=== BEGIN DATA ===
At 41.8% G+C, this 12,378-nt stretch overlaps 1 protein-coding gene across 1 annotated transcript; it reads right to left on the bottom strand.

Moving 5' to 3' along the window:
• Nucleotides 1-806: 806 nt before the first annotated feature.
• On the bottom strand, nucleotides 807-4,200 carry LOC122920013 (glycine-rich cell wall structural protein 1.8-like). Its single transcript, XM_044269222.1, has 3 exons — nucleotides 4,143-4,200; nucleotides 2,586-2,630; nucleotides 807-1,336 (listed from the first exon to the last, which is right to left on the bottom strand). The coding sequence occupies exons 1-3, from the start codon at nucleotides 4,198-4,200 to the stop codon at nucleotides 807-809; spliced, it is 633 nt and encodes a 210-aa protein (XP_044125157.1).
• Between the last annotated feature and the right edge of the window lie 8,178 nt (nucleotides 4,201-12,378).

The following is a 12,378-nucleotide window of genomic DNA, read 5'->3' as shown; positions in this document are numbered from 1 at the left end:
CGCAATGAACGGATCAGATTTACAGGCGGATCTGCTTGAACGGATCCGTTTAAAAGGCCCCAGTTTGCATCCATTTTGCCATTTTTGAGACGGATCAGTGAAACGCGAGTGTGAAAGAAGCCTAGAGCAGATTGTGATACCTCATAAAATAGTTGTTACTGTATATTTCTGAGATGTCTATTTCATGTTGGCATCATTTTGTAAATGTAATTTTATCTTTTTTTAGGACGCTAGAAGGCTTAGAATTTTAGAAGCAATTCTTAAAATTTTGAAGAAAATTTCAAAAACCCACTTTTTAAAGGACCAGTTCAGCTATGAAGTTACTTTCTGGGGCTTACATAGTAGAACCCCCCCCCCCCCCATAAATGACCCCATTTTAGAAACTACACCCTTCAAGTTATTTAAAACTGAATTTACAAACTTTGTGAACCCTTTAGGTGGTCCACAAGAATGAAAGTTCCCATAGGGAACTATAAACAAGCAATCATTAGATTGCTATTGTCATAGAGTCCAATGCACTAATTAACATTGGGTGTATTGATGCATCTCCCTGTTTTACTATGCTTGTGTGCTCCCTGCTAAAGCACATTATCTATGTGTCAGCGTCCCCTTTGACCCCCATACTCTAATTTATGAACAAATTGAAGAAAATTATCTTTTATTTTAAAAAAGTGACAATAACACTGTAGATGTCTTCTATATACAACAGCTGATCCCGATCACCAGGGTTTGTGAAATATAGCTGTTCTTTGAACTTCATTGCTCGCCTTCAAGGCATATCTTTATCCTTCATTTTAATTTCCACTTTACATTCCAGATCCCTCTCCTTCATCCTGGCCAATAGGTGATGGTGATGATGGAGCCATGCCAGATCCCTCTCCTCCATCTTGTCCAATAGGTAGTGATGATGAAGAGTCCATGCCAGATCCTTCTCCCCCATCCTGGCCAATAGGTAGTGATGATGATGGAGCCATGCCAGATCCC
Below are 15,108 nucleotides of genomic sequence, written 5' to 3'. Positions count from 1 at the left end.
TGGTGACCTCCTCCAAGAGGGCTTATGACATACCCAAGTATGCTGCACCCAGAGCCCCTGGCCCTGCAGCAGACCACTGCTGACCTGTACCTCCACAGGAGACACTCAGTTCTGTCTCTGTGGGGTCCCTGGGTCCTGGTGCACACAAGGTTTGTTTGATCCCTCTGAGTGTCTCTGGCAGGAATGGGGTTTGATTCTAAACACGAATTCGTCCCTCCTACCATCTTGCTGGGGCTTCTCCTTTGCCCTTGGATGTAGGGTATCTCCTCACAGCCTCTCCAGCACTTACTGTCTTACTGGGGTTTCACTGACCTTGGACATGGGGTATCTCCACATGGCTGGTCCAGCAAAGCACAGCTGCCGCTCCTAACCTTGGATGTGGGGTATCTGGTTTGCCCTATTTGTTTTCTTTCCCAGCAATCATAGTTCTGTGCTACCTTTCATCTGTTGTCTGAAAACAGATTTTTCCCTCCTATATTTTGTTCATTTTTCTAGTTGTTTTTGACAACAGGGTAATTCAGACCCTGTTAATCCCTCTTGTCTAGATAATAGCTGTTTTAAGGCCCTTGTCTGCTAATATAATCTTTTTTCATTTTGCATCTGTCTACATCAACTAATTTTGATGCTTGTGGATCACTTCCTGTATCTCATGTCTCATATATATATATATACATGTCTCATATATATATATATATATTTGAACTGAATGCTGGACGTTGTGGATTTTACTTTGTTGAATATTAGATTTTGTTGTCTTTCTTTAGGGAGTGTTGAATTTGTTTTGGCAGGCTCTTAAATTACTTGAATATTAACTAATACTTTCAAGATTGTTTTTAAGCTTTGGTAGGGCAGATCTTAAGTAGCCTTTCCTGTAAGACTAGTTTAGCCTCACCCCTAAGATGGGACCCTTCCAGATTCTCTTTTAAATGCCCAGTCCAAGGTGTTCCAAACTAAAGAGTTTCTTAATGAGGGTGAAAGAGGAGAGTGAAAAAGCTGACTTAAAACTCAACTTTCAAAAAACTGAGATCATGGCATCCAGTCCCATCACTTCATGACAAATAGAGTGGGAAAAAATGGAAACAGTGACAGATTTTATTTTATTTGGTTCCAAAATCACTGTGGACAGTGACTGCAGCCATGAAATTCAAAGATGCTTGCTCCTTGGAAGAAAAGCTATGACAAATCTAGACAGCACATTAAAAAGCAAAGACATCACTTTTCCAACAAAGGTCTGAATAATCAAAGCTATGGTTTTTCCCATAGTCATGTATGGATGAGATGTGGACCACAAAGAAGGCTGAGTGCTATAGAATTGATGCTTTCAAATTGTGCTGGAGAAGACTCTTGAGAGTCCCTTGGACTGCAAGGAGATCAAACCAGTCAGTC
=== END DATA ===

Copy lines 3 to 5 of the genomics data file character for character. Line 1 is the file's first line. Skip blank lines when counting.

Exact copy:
• Nucleotides 1-806: 806 nt before the first annotated feature.
• On the bottom strand, nucleotides 807-4,200 carry LOC122920013 (glycine-rich cell wall structural protein 1.8-like). Its single transcript, XM_044269222.1, has 3 exons — nucleotides 4,143-4,200; nucleotides 2,586-2,630; nucleotides 807-1,336 (listed from the first exon to the last, which is right to left on the bottom strand). The coding sequence occupies exons 1-3, from the start codon at nucleotides 4,198-4,200 to the stop codon at nucleotides 807-809; spliced, it is 633 nt and encodes a 210-aa protein (XP_044125157.1).
• Between the last annotated feature and the right edge of the window lie 8,178 nt (nucleotides 4,201-12,378).